How to Buy a House in Cash From Family Member of a Deceased Owner

How to Buy a House in Cash From Family Member of a Deceased Owner

How to Buy a House in Cash From Family Member of a Deceased Owner

When a homeowner dies, someone is going to inherit their house. If the deceased owner left a will, that document should spell out who gets the home. If they died intestate or without a will, then their assets are divided according to their state’s laws of intestate succession, based on marital and blood ties. Depending on the situation, the heirs to the house may want to sell it and split the money, or one heir may want to purchase the home from the other beneficiaries. No matter the case, the individual is buying the house from the family estate. If you can pay for the house in cash, the real estate transaction is much easier than if you must qualify for a mortgage. Since these sales are often complicated, consult a real estate attorney experienced in estate sales.

House of Deceased Owner

The person charged with selling the house of a deceased person and otherwise dealing with estate assets and debts is the executor or trustee of the estate. This person is often a family member named in the will or revocable living trust, but the deceased may also have named an attorney, financial professional or bank to perform this task. The executor or trustee is responsible for the upkeep of the property and paying necessary bills from estate assets, such as taxes, insurance and utilities. They are also the parties responsible for arranging any sale of the house, whether to other family members or an outsider. Keep in mind that even though an executor or trustee is often an heir among other heirs, they have the authority to make estate decisions that other heirs do not. However, the role of executor or trustee requires good communication when it comes to all beneficiaries. Otherwise, a dispute between heirs and the executor or trustee could end up in probate court.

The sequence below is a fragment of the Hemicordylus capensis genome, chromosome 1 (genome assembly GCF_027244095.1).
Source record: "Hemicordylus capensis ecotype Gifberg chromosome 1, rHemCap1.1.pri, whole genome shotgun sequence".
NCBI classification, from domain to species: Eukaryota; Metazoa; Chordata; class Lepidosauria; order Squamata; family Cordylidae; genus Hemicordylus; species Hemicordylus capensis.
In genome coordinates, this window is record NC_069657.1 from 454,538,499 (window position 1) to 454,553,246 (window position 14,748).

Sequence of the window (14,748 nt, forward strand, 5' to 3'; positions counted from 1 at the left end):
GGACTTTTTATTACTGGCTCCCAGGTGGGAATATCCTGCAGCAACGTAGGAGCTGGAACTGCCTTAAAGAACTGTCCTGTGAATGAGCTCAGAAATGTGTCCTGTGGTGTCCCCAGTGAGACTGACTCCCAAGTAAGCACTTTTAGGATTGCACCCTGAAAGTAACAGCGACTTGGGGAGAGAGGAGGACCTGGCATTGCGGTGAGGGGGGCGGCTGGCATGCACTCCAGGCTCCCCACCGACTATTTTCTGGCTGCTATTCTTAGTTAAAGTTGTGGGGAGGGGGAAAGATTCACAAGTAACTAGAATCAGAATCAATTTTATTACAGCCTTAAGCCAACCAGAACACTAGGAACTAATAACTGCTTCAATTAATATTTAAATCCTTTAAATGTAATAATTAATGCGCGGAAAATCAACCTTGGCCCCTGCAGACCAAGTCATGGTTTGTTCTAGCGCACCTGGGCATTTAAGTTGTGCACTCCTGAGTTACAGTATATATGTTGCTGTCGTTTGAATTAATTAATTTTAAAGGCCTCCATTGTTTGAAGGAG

It is possible that the will did not give the executor power over real estate. In such situations, the house would pass directly to the beneficiaries, who can then sell it without the executor’s permission.

Buying Out Family Members

Say your mother died and left her house and the rest of her estate equally to her three children. That means you already have a one-third interest in the property. If your siblings have no desire to purchase the home, which may mean discussions about who buys whom out, you can buy out their two-thirds interest. The executor should have an appraisal of the house done if the house is located in a state imposing an estate tax. Currently, those states include Connecticut, Hawaii, Illinois, Maine, Maryland, Massachusetts, Minnesota, New York, Oregon, Rhode Island, Vermont and Washington, as well as the District of Columbia.

While a few other states impose an inheritance tax, that is owed by the beneficiaries, not the estate per se. Under the Tax Cuts and Jobs Act, signed into law by President Donald J. Trump on December 22, 2018, the federal estate tax exemption is $11.2 million per person, so very few estates must file federal estate taxes. If the house is located in a state without an estate tax, a real estate agent can determine the fair market value of the house.